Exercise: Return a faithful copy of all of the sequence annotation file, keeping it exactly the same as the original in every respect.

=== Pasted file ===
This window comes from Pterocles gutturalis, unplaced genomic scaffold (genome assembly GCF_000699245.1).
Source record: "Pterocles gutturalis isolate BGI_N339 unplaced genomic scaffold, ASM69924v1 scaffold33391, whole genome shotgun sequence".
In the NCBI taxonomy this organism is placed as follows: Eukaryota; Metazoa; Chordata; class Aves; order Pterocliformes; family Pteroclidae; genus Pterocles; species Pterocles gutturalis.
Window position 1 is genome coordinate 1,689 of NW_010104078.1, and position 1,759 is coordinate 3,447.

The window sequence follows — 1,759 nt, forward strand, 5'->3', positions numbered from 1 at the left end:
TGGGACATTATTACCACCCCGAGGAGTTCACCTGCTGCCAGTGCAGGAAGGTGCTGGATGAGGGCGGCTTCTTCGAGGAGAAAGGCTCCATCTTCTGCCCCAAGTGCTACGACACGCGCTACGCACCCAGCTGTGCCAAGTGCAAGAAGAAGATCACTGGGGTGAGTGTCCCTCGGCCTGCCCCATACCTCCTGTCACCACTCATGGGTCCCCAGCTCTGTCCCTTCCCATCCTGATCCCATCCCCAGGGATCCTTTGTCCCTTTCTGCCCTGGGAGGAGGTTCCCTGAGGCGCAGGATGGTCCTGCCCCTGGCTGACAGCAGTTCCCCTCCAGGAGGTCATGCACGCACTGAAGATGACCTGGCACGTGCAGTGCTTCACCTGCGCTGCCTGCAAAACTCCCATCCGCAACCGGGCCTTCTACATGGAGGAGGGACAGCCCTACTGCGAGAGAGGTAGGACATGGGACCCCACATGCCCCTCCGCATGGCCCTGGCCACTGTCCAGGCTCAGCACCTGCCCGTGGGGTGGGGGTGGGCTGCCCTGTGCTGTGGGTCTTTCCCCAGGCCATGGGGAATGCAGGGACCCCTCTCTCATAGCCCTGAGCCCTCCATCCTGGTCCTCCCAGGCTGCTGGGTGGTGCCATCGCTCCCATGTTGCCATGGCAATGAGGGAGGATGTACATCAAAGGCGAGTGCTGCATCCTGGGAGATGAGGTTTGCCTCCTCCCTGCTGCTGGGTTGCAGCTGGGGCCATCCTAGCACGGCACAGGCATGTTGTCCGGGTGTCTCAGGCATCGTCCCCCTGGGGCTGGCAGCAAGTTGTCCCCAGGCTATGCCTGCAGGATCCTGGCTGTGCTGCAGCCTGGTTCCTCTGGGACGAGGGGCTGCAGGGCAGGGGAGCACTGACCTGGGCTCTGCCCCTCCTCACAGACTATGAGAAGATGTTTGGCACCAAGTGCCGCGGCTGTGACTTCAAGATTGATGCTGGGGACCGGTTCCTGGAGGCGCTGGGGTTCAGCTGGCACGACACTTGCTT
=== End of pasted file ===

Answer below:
This window comes from Pterocles gutturalis, unplaced genomic scaffold (genome assembly GCF_000699245.1).
Source record: "Pterocles gutturalis isolate BGI_N339 unplaced genomic scaffold, ASM69924v1 scaffold33391, whole genome shotgun sequence".
In the NCBI taxonomy this organism is placed as follows: Eukaryota; Metazoa; Chordata; class Aves; order Pterocliformes; family Pteroclidae; genus Pterocles; species Pterocles gutturalis.
Window position 1 is genome coordinate 1,689 of NW_010104078.1, and position 1,759 is coordinate 3,447.

The window sequence follows — 1,759 nt, forward strand, 5'->3', positions numbered from 1 at the left end:
TGGGACATTATTACCACCCCGAGGAGTTCACCTGCTGCCAGTGCAGGAAGGTGCTGGATGAGGGCGGCTTCTTCGAGGAGAAAGGCTCCATCTTCTGCCCCAAGTGCTACGACACGCGCTACGCACCCAGCTGTGCCAAGTGCAAGAAGAAGATCACTGGGGTGAGTGTCCCTCGGCCTGCCCCATACCTCCTGTCACCACTCATGGGTCCCCAGCTCTGTCCCTTCCCATCCTGATCCCATCCCCAGGGATCCTTTGTCCCTTTCTGCCCTGGGAGGAGGTTCCCTGAGGCGCAGGATGGTCCTGCCCCTGGCTGACAGCAGTTCCCCTCCAGGAGGTCATGCACGCACTGAAGATGACCTGGCACGTGCAGTGCTTCACCTGCGCTGCCTGCAAAACTCCCATCCGCAACCGGGCCTTCTACATGGAGGAGGGACAGCCCTACTGCGAGAGAGGTAGGACATGGGACCCCACATGCCCCTCCGCATGGCCCTGGCCACTGTCCAGGCTCAGCACCTGCCCGTGGGGTGGGGGTGGGCTGCCCTGTGCTGTGGGTCTTTCCCCAGGCCATGGGGAATGCAGGGACCCCTCTCTCATAGCCCTGAGCCCTCCATCCTGGTCCTCCCAGGCTGCTGGGTGGTGCCATCGCTCCCATGTTGCCATGGCAATGAGGGAGGATGTACATCAAAGGCGAGTGCTGCATCCTGGGAGATGAGGTTTGCCTCCTCCCTGCTGCTGGGTTGCAGCTGGGGCCATCCTAGCACGGCACAGGCATGTTGTCCGGGTGTCTCAGGCATCGTCCCCCTGGGGCTGGCAGCAAGTTGTCCCCAGGCTATGCCTGCAGGATCCTGGCTGTGCTGCAGCCTGGTTCCTCTGGGACGAGGGGCTGCAGGGCAGGGGAGCACTGACCTGGGCTCTGCCCCTCCTCACAGACTATGAGAAGATGTTTGGCACCAAGTGCCGCGGCTGTGACTTCAAGATTGATGCTGGGGACCGGTTCCTGGAGGCGCTGGGGTTCAGCTGGCACGACACTTGCTT